The most common argument that intelligent design is used for is of course when applied to life, in which the grey area is far more substantial. And indeed in light of current evidence it it pretty clear any and all attempts to establish that life itself was intelligently designed falls flat on their faces.

.... But it would be interesting to have an objective theory/method by which we would make a quantitative assessment of the 'designed-ness' of a human being, as compared with say a car.

I imagine that self-recitative feedback mechanisms would need to be accounted for in such an analysis (which would account for evolution of course), but... Yeah.

/rant Thoughts?

All of which I find interesting. That very question haunts me. Whether or not a method finds the first life design or not is not what I find of great importance. But an objective measure for all the reasons you said. Writing was a break through for man kind. But thousands of years there was no writing and when it did develop independently we had a phonetic and pictorial alphabets. So not even that is totally recognizable. I think an argument from complexity is weak.

Look here http://www.thenakedscientists.com...

I think the strongest case will be when something does not match a natural process. When it is shaped in a way wind and water can not cut. etc...

The wheel was first used on toys. It took time to perfect a wheel to axle bearing surface area. The axle too big the friction too great. So a wheel and axle together can be a yes this was intelligently designed. But advanced cultures do not need a wheel. Egyptians and Aztecs did not have a wheel axle.

So it is a very interesting question. And it would remove that appeal to the obvious. It would be a measure conclusion follows likely designed. Such a method would be great.

Just to add to what you and Envisage wrote I would like to note that intuition (ie the gut feeling) of the design is fairly good in telling whether an event or thing was designed or not. Not perfect but fairly good. The hardest part of design detection is knowing the purpose of the designer for the design. I will use my life as an example. When I was little I read a lot, my Dad's store had a lot of stuff and sometimes I would go in there (when he forgot to lock it or when I snuck in) and see stuff I read about (eg an engraving machine). I knew my Dad had a gun (from a convo he once had) but had never seen and one day I chanced on it. I knew it was dangerous from reading about it and despite being of a different make I could tell the trigger especially, and after fooling around with the gun as carefully as a child could I discovered the loading point etc. But I couldn't tell what specifically my Dad bought it for until I asked him. Applying this to design, pattern recognition in design is the easy part, but the hard part will always remain the purpose, this is veey clear in murder cases. Deciphering how a murder occurred from clues left is relatively easy. Deciphering the purpose is the harder part. Depending on the killer you may never understand why; especially when the killer does it just because.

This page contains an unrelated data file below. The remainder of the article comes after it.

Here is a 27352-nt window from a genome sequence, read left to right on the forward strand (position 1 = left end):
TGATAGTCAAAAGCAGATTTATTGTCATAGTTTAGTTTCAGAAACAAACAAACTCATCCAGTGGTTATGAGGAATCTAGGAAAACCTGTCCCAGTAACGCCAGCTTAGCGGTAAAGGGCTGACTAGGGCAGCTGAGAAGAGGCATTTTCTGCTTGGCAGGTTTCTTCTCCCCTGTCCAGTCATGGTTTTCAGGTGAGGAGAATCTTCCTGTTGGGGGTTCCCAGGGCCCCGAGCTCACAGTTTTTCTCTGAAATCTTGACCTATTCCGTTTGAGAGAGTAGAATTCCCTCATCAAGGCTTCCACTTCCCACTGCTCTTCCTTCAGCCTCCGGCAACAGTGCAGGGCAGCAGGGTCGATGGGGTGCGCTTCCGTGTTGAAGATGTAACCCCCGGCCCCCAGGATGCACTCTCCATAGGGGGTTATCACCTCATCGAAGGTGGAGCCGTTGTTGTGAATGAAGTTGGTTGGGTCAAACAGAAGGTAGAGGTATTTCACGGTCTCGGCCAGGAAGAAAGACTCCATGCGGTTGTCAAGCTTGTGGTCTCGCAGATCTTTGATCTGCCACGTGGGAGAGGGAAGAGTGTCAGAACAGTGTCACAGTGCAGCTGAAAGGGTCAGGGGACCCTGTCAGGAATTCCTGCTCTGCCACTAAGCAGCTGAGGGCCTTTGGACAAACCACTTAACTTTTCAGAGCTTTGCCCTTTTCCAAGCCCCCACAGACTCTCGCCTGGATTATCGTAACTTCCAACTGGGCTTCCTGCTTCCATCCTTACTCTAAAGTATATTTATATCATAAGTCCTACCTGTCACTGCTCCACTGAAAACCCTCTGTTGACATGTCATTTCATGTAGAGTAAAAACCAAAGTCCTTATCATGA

Porn babes be distracting me. Dudes be stealing me stuff. I'm all about the cash from now. I'm not playing Jesus anymore.
Mhykiel
Posts: 5,987
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6/5/2014 8:05:37 AM
Posted: 2 years ago
At 6/5/2014 2:18:03 AM, Iredia wrote:
At 6/5/2014 12:56:15 AM, Mhykiel wrote:
At 6/3/2014 12:18:38 PM, Envisage wrote:
Intelligent Design is something that has genuinely sparked my interest in recent months, originally because of the religious movement, but now more recently because it seems apparent that there simply isn't a good objective method of determining whether or not something is intelligently designed.

This may sound strange, because of course we humans are very good at picking out signs that things were designed, or crafted/changed by sentient beings. But it's rather apparent we humans do this largely by contrasting with known traits that designed stuff we experience in our world, by known sentient beings, and looking for patterns.

However, let's assume an alien civilization once existed on a different planet, which have since long died out. This civilization became intelligent and learned their laws of ohysics, logic, and design and technology completely independently. Would we be able to objectively determine that artifacts found there were indeed intelligently designed?

This seems less obvious, I imagine we would instinctively, assuming that this civilization developed similar processes to design and. Build things. A wheel is always going to be efficient as a wheel for example. But it seems that all arguments for design as they stand today are merely negative arguments against non-intelligent processes.

I would imagine that finding regular superficial written patterns, in organised conformations (such as writing on walls, etc) would be strong evidence of an intelligence present, but only because natural processes very poorly account for such, and we have abundant evidence that intelligent human civilizations tend to create such artifacts as well.